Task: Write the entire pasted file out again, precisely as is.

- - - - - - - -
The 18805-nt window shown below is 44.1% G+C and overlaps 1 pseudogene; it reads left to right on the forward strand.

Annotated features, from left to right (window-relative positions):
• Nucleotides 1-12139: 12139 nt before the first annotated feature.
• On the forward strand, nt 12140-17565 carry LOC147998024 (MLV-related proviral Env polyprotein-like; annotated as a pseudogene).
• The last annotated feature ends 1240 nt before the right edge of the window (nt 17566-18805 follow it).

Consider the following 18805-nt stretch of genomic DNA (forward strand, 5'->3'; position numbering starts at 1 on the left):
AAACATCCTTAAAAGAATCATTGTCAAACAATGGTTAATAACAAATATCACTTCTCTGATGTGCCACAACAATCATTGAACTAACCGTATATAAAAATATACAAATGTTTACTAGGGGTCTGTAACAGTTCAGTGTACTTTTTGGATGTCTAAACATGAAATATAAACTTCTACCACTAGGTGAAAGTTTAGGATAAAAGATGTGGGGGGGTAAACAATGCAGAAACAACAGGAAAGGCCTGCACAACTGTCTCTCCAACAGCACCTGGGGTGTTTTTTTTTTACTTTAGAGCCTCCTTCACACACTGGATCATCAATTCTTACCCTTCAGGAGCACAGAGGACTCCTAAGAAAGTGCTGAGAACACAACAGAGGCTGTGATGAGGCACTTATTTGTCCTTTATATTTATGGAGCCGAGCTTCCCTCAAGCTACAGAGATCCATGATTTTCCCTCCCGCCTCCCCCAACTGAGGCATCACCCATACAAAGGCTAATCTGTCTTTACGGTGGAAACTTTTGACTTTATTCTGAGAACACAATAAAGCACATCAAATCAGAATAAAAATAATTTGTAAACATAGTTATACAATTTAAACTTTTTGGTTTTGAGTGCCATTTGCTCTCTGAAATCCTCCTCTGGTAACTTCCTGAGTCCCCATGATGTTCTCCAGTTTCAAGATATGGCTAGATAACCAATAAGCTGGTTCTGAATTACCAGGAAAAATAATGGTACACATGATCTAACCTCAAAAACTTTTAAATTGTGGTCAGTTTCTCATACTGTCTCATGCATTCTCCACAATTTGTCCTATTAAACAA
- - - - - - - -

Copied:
The 18805-nt window shown below is 44.1% G+C and overlaps 1 pseudogene; it reads left to right on the forward strand.

Annotated features, from left to right (window-relative positions):
• Nucleotides 1-12139: 12139 nt before the first annotated feature.
• On the forward strand, nt 12140-17565 carry LOC147998024 (MLV-related proviral Env polyprotein-like; annotated as a pseudogene).
• The last annotated feature ends 1240 nt before the right edge of the window (nt 17566-18805 follow it).

Consider the following 18805-nt stretch of genomic DNA (forward strand, 5'->3'; position numbering starts at 1 on the left):
AAACATCCTTAAAAGAATCATTGTCAAACAATGGTTAATAACAAATATCACTTCTCTGATGTGCCACAACAATCATTGAACTAACCGTATATAAAAATATACAAATGTTTACTAGGGGTCTGTAACAGTTCAGTGTACTTTTTGGATGTCTAAACATGAAATATAAACTTCTACCACTAGGTGAAAGTTTAGGATAAAAGATGTGGGGGGGTAAACAATGCAGAAACAACAGGAAAGGCCTGCACAACTGTCTCTCCAACAGCACCTGGGGTGTTTTTTTTTTACTTTAGAGCCTCCTTCACACACTGGATCATCAATTCTTACCCTTCAGGAGCACAGAGGACTCCTAAGAAAGTGCTGAGAACACAACAGAGGCTGTGATGAGGCACTTATTTGTCCTTTATATTTATGGAGCCGAGCTTCCCTCAAGCTACAGAGATCCATGATTTTCCCTCCCGCCTCCCCCAACTGAGGCATCACCCATACAAAGGCTAATCTGTCTTTACGGTGGAAACTTTTGACTTTATTCTGAGAACACAATAAAGCACATCAAATCAGAATAAAAATAATTTGTAAACATAGTTATACAATTTAAACTTTTTGGTTTTGAGTGCCATTTGCTCTCTGAAATCCTCCTCTGGTAACTTCCTGAGTCCCCATGATGTTCTCCAGTTTCAAGATATGGCTAGATAACCAATAAGCTGGTTCTGAATTACCAGGAAAAATAATGGTACACATGATCTAACCTCAAAAACTTTTAAATTGTGGTCAGTTTCTCATACTGTCTCATGCATTCTCCACAATTTGTCCTATTAAACAA